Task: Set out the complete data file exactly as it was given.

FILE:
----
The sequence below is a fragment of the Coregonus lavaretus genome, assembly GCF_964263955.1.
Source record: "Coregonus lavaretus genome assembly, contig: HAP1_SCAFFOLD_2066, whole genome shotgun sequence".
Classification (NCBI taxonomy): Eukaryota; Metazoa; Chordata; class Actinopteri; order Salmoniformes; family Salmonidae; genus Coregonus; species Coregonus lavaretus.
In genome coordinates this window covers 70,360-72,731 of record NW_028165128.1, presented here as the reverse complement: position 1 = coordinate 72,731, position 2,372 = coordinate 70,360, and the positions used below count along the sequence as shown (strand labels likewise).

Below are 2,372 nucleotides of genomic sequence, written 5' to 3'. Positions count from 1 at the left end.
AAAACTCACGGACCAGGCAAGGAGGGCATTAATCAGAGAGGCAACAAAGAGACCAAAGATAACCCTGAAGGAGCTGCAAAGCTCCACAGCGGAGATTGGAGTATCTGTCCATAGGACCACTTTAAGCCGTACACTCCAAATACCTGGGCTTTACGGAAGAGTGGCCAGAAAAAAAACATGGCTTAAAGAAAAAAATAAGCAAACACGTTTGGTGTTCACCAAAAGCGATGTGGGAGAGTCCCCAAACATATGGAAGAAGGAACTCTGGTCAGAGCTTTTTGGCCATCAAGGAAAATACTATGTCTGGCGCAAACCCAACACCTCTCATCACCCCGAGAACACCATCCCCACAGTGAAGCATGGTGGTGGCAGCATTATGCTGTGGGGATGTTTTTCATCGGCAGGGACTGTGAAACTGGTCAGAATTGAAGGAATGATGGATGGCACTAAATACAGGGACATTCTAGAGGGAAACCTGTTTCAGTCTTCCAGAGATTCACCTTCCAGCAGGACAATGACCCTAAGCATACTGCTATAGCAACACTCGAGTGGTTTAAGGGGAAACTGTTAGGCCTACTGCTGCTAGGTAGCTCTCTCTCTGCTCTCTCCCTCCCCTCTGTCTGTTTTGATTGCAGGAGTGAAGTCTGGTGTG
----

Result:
The sequence below is a fragment of the Coregonus lavaretus genome, assembly GCF_964263955.1.
Source record: "Coregonus lavaretus genome assembly, contig: HAP1_SCAFFOLD_2066, whole genome shotgun sequence".
Classification (NCBI taxonomy): Eukaryota; Metazoa; Chordata; class Actinopteri; order Salmoniformes; family Salmonidae; genus Coregonus; species Coregonus lavaretus.
In genome coordinates this window covers 70,360-72,731 of record NW_028165128.1, presented here as the reverse complement: position 1 = coordinate 72,731, position 2,372 = coordinate 70,360, and the positions used below count along the sequence as shown (strand labels likewise).

Below are 2,372 nucleotides of genomic sequence, written 5' to 3'. Positions count from 1 at the left end.
AAAACTCACGGACCAGGCAAGGAGGGCATTAATCAGAGAGGCAACAAAGAGACCAAAGATAACCCTGAAGGAGCTGCAAAGCTCCACAGCGGAGATTGGAGTATCTGTCCATAGGACCACTTTAAGCCGTACACTCCAAATACCTGGGCTTTACGGAAGAGTGGCCAGAAAAAAAACATGGCTTAAAGAAAAAAATAAGCAAACACGTTTGGTGTTCACCAAAAGCGATGTGGGAGAGTCCCCAAACATATGGAAGAAGGAACTCTGGTCAGAGCTTTTTGGCCATCAAGGAAAATACTATGTCTGGCGCAAACCCAACACCTCTCATCACCCCGAGAACACCATCCCCACAGTGAAGCATGGTGGTGGCAGCATTATGCTGTGGGGATGTTTTTCATCGGCAGGGACTGTGAAACTGGTCAGAATTGAAGGAATGATGGATGGCACTAAATACAGGGACATTCTAGAGGGAAACCTGTTTCAGTCTTCCAGAGATTCACCTTCCAGCAGGACAATGACCCTAAGCATACTGCTATAGCAACACTCGAGTGGTTTAAGGGGAAACTGTTAGGCCTACTGCTGCTAGGTAGCTCTCTCTCTGCTCTCTCCCTCCCCTCTGTCTGTTTTGATTGCAGGAGTGAAGTCTGGTGTG